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‘New’ Windows Security Flaw Runs Apps Without Admin Rights

Newly discovered Windows security hole bypasses AppLocker and lets apps run without admin rights. Proof-of-concept code published.

This is one of those “look what I found while looking for something else” sort of stories. Casey Smith was trying to solve a problem and accidentally discovered a security vulnerability that affects business and server editions of Windows 7 and up.

Security holeThe exploit has been public knowledge since Tuesday, when Smith blogged about it and also published proof-of-concept code on GitHub, so the guys and gals at Microsoft ought to be scrambling to come up with a fix right about now. After all, the exploit is now in the hands of the cracker/hackers.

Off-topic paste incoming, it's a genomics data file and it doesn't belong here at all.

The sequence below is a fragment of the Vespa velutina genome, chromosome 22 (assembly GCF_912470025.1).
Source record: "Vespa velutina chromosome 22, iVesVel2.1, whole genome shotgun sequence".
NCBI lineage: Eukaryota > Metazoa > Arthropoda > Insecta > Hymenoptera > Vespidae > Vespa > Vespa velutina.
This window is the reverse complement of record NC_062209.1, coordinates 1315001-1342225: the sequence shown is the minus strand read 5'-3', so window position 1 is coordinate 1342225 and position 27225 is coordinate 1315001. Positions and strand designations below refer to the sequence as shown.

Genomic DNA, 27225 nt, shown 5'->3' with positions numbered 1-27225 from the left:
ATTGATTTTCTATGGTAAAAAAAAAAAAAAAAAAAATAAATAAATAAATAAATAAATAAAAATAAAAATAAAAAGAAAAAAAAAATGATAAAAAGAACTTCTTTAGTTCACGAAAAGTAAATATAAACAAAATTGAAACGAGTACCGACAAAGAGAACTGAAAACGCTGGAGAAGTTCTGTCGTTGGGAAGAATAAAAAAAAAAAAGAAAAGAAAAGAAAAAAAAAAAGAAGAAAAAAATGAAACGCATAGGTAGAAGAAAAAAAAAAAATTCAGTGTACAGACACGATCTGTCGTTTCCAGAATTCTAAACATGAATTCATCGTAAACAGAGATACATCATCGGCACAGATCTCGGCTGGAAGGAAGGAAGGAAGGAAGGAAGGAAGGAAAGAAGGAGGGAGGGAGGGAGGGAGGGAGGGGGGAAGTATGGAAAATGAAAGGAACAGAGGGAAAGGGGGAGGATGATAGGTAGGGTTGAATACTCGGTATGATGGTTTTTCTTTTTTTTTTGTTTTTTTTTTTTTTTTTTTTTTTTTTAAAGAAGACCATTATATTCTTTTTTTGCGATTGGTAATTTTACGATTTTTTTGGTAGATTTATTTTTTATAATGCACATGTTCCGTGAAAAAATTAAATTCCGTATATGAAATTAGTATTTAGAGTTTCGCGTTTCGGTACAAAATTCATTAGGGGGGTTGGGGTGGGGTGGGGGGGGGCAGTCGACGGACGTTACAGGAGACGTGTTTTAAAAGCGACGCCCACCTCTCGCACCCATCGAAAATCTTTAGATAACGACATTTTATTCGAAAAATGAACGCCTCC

The hole makes it possible to run malicious software on Windows computers, even when AppLocker is being used. AppLocker is a feature in Windows server and business editions for controlling user access to particular applications and which is supposed to make security easier for an organization’s IT people.

Taking advantage of the hole requires the use of regsvr32, a Windows command line utility for registering and unregistering DLLs and ActiveX controls in the Windows Registry. Use of the exploit is difficult to trace, as it doesn’t require administrator rights or alter the registry.

Although the vulnerability has been public for nearly a week, so far the folks in Redmond have been quiet about this. Expect a patch soon.

Unicorn Media
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